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The American ceased pulling at his cigar.

"Do they vary?"

"In England he is clean-shaven, possesses a daughter, and answers to Carl Peterson. As he is at present I should never have known him, but for that little trick of his."

"Possesses a daughter!" For the first time the detective displayed traces of excitement. "Holy, Smoke! It can"t be him!"

"Who?" demanded Drummond.

But the other did not answer. Out of the corner of his eye he was watching three men who had just joined the subject of their talk, and on his face was a dawning amazement. He waited till the whole party had gone into the restaurant, then, throwing aside his caution, he turned excitedly to Drummond.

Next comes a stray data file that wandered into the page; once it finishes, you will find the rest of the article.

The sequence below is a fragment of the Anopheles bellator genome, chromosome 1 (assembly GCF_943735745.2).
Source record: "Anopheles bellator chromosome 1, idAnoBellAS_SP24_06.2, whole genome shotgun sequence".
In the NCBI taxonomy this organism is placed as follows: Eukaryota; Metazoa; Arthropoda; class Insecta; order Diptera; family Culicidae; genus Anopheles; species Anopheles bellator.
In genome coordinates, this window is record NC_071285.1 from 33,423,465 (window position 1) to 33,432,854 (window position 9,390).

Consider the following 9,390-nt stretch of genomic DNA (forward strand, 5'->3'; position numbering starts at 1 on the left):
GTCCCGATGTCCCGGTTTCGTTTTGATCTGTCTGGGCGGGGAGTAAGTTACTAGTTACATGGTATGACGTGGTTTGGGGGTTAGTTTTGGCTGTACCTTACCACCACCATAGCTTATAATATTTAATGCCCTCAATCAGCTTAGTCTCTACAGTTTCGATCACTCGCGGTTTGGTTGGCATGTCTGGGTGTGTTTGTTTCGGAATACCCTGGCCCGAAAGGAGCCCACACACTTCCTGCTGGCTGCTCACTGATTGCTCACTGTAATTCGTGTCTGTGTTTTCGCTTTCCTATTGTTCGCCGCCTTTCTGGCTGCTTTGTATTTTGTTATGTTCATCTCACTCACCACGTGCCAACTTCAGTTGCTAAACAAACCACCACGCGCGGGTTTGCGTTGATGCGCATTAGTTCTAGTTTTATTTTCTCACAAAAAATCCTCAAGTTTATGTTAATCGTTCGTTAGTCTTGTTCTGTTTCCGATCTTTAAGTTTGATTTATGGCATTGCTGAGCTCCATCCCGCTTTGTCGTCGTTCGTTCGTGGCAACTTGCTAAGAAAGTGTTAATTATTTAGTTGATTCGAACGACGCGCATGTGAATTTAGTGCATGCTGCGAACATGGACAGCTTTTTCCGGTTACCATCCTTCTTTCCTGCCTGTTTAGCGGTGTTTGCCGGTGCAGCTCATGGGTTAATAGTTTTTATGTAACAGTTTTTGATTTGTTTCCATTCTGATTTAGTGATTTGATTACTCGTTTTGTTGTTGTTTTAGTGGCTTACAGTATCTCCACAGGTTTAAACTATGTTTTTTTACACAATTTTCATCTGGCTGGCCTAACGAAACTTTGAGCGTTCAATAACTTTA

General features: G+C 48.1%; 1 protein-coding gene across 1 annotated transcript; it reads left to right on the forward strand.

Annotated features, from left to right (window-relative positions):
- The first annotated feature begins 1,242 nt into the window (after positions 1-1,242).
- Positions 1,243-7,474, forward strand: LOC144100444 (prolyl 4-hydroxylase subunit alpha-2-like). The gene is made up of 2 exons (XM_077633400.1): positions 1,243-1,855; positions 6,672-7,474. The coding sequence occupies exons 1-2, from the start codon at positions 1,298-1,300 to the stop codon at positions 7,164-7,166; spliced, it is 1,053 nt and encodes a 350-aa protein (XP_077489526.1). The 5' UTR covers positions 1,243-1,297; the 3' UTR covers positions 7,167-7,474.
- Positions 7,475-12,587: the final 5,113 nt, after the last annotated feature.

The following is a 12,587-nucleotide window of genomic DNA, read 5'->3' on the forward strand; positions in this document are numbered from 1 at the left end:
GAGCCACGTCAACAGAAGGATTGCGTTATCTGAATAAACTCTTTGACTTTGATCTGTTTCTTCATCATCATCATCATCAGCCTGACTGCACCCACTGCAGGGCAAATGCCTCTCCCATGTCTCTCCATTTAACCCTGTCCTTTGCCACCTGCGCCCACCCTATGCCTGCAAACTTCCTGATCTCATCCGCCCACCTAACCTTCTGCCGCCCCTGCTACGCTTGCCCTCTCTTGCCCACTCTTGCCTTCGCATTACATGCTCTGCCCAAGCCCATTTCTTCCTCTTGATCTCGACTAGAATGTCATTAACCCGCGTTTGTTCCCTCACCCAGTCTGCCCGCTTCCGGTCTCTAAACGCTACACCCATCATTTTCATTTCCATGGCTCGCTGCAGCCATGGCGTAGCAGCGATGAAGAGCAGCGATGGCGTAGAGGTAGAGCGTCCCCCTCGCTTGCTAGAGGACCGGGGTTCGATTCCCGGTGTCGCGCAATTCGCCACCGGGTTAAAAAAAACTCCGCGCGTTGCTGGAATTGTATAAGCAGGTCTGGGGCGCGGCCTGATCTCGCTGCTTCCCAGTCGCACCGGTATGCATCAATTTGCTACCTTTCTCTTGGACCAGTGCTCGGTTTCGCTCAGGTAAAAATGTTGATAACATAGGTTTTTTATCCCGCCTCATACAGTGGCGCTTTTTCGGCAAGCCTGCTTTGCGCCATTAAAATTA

"Are you certain," he cried, "that that"s the man who has been monkeying with Potts?"

"Absolutely," said Hugh. "He recognised me; whether he thinks I recognised him or not, I don"t know."

"Then what," remarked the detective, "is he doing here dining with Hocking, our cotton trust man; with Steinmann, the German coal man; and with that other guy whose face is familiar, but whose name I can't place? Two of 'em at any rate, Captain, have got more millions than we"re ever likely to have thousands."

Hugh stared at the American.

"Last night," he said slowly, "he was forgathering with a crowd of the most atrocious ragged-trou-